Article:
• IgG immunodeficiency disorder, secondary to Non-Hodgkin's T cell-rich B-cell lymphoma, age 48, treated with 6 monthly sessions of CHOP, currently in remission.

Social History:

Does not smoke or drink, runs 20-30 miles per week. Training for marathon and has increased mileage on his runs. States, “I keep forgetting to bring enough water on my runs.”

Medications:

  • Rabeprazole for acid reflux for Zenker diverticulum (ZD)
  • Gamma globulin infusions once every 5-6 weeks for immunodeficiency
  • Multivitamin daily
  • Chewable 500-mg vitamin C tablet daily to boost immune response. Increased to 1000-mg daily since threat of coronavirus has entered the US.

Allergies: Meperidine

Review of Systems: only abnormal values presented

  • Skin: Pale, cool, and clammy without lesions or bruises
  • HEENT: Difficulty swallowing related to ZD

Vital signs:

  • BP 132/84 sitting, RA
  • HR 88
  • RR 17
  • T 98.5oF
  • HT 6’
  • WT 190 lbs

Laboratory Test Results:

  • Na 139 meg/L
  • K 4.2 meq/L
  • Cl 103
  • Mg 2.0 mg/dL
  • PO4 2.8 mg/dL
  • Ca 10.1 mg/dL
  • Uric acid 6.2 mg/dL

I hope there's something in there to help you with your diagnosis - more to come in a few days!

Patient Safety Columnist / Educator

SafetyNurse1968, ADN, BSN, MSN, PhD

61 Articles; 525 Posts

Specializes in Oncology, Home Health, Patient Safety.
On 4/11/2020 at 4:44 PM, NRSKarenRN said:

Any blood in the urine, difficulty voiding, change in urine output, any diarrhea, pain at tip of member?

Urinalysis results?

Sometimes paleness and sudden excessive sweating/ diaphoresis can be caused by an emotional state like panic due to severe pain.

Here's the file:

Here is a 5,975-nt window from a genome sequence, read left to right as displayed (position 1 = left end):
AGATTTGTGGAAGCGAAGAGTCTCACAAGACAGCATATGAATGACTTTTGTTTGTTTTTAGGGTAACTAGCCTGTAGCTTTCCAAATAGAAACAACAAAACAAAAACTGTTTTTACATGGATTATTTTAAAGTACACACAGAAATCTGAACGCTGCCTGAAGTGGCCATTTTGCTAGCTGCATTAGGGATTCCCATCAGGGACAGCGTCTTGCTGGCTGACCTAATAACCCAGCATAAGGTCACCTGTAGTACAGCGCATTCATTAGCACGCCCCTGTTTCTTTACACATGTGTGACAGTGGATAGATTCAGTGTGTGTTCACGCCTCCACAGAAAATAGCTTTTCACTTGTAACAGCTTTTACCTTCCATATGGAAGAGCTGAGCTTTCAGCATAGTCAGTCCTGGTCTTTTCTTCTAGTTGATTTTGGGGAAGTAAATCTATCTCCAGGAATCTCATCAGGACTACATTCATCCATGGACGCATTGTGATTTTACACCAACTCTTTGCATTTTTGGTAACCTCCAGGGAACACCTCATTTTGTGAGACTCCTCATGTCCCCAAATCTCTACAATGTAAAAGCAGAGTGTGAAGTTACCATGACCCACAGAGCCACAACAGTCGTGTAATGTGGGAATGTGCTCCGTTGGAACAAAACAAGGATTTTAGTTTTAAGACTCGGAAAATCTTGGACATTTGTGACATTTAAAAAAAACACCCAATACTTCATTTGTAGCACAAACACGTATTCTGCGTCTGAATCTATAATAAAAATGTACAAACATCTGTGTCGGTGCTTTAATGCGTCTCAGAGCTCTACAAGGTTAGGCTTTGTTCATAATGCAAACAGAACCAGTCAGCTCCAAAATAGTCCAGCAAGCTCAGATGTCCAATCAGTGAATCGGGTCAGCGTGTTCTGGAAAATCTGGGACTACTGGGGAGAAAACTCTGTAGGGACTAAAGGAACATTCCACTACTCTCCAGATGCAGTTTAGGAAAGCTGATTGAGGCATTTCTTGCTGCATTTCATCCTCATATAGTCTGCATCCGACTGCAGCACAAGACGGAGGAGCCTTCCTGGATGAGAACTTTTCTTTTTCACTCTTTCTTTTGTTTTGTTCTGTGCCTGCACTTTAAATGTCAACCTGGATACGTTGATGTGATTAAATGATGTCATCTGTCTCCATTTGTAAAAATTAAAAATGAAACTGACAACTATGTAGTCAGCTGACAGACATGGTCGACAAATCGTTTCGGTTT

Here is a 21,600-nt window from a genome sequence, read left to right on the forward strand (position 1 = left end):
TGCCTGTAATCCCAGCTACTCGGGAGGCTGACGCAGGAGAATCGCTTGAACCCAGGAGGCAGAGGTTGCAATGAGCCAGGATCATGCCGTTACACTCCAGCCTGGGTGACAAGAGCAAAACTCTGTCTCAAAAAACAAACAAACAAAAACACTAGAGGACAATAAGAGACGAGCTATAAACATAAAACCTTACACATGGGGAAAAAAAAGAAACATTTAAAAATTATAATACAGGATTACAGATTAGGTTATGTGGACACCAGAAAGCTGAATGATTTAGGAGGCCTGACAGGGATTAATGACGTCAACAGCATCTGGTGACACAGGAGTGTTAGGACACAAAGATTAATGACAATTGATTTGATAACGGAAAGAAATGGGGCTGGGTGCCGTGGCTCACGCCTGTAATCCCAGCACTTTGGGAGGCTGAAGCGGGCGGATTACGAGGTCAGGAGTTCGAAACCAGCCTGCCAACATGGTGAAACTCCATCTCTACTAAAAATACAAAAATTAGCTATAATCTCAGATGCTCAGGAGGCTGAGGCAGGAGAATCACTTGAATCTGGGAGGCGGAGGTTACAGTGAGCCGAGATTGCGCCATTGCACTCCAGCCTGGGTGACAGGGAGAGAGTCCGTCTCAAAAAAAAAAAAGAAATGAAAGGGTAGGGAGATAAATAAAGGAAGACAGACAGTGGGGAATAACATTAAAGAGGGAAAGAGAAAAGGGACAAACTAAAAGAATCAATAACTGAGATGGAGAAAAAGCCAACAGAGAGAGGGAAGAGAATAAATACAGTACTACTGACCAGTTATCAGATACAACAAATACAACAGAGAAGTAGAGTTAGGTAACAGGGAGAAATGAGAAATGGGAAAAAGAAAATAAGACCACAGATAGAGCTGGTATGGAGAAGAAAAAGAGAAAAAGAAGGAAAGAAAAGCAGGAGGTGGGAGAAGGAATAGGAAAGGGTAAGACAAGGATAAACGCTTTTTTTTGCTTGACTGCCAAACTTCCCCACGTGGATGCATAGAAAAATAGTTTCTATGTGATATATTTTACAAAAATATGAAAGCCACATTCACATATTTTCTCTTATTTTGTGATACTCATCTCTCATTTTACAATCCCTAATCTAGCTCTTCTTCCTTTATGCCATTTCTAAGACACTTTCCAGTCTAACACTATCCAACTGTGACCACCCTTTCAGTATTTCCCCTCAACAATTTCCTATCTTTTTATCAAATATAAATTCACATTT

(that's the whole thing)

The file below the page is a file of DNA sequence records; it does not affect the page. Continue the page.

Promethazine is in a class of medications called phenothiazines. It works inhibiting dopamine, muscarinic and histamine (H1) receptors generally in the vomiting center and in the stomach.

Thanks for answering my questions - I'll get you the UA by the end of the week. No blood in the urine, no difficulty voiding, no diarrhea, no pain at tip of member. He says, "My urine has been darker the last few days."

Patient Safety Columnist / Educator

SafetyNurse1968, ADN, BSN, MSN, PhD

61 Articles; 525 Posts

Specializes in Oncology, Home Health, Patient Safety.
On 4/11/2020 at 12:40 PM, southernemtphleb said:

Where and what types of foods have you eaten in past 48 hours? Last BM? Is pain localized to R Flank? Colonoscopy/GI records? History of GI problems?

He's eaten his normal diet: oatmeal and yogurt for breakfast, a sandwich for lunch and fish and salad for dinner one night and pizza the other. Last BM was the evening before admission. Pain is localized to R flank. I just posted his medical history - check it out! Thanks so much for participating.